Gratitude vs. Grumblitude

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Happy Thanksgiving! Or is it? What is the attitude of our hearts? Are we exhibiting gratitude or grumblitude? What exudes from our beings? Sweetness or sourness? Compliment or complaint?

Sometimes, we lose perspective on what is important, and we come down with a case of the grumbles. I hear it in the voices around me. I hear it coming out of my own mouth. β€œI wish my house….” β€œI wish I had a….” β€œI wish I could____, but no, I am stuck with_____.”

So, how can we quell the flow of such unthankful thoughts coming from our hearts, minds, and mouths? We change our perspectives and take in new things so that we in turn can pour them out.

God reigns in the kingdom of men. It is He who holds our very breaths. What a magnificent thought.

What can I see, touch, hear, feel, taste, and do? Perhaps some of my limbs and senses do not function, but I still have some amount.

Have I eaten? Slept under a roof, even if it belonged to a shelter? Worn clothes? Experienced warmth? Had joy at some point in my life? Yes. Yes, I have.

So, the fact that my car is fifteen years old, dented (that pole in the parking garage should not have been in my way), and buried under years of country dust because I cannot lift the hose and brush to clean it should still be a cause for gratitude.

The fact that my couch is seventeen years old, worn, sagging, has shot springs, and has a piece of wood frame jutting out should not be a source of grumbling.

The fact that I am living in a manufactured home, which needs repairs and landscaping, rather than living in my dream Victorian mansion with park-like gardens should not faze the attitude of my heart.

The fact that I play a piano I bought out of the want ads rather than play a concert grand from the music store (which would have cost more than I paid for my home, by the way) humbles my heart because God miraculously gifted me with a beautiful instrument and the gift of music.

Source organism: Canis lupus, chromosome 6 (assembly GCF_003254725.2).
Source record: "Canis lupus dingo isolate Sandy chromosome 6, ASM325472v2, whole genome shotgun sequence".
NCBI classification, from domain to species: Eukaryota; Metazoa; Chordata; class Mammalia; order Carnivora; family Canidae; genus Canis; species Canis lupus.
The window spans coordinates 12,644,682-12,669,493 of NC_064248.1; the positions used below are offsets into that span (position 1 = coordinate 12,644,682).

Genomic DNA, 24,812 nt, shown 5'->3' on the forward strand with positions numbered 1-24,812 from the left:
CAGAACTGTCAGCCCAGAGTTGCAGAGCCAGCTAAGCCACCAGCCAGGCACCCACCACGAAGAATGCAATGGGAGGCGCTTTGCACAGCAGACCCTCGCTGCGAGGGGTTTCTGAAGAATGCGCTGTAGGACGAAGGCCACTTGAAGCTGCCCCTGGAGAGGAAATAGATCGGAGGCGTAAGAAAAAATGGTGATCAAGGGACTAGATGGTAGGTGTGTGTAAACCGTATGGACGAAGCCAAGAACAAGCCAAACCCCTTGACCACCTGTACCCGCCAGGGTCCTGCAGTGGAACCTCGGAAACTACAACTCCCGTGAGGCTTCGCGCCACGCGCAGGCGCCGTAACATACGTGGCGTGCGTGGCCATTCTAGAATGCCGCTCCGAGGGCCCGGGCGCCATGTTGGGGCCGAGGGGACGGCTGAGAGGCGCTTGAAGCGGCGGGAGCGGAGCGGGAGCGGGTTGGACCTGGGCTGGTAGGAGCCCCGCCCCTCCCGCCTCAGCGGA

In all of these places, I have been blessed. In all of these places, God has come near. In all of these places, I have wept with others, rejoiced with others, and listened to their hearts, as they have done for me.

God has drawn near in other places, as well, with possessions I have only held temporarily. A value menu sandwich filled the tummy of a homeless man instead of mine while we sat together on the curb in sub-freezing December temperatures. But there, while I sat next to him with my tummy grumbling, I was filled with gratitude. His tummy was now full and grateful. I heard his heart. I looked into his eyes. And I knew what mattered that day–not my sandwich, not my needs, not my collection of money to be spent on little things for myself that day or set aside for bigger things someday down the road–it was our hearts that mattered. What mattered was eternal, and God gave us both a perspective to see as He sees. This man heard of the love that Jesus has for him, that had searched him out even in this lowest of places. It was a holy moment as God drew near. He wept with me and this man. And He rejoiced with me and this man. And He heard both of our hearts. For this moment, I will ever be grateful.

Yes, for all these things, and much more, I will express gratitude rather than grumblitude. I am humbled by the grace of God that has searched me out even in my lowest of places.

So, whether you join me in my well-used car, on my well-used couch, in my well-used home, on a freezing concrete curb, or just through the words on this page, I pray you will hear how much God loves you and that His grace is searching for you.

Welcome to grace and gratitude.

But I have trusted in Your mercy;
My heart shall rejoice in Your salvation.
I will sing to the Lord,
Because He has dealt bountifully with me.
(Psalm 13:5-6 NKJV)

Text and photo by Francee Strain, November 28, 2019

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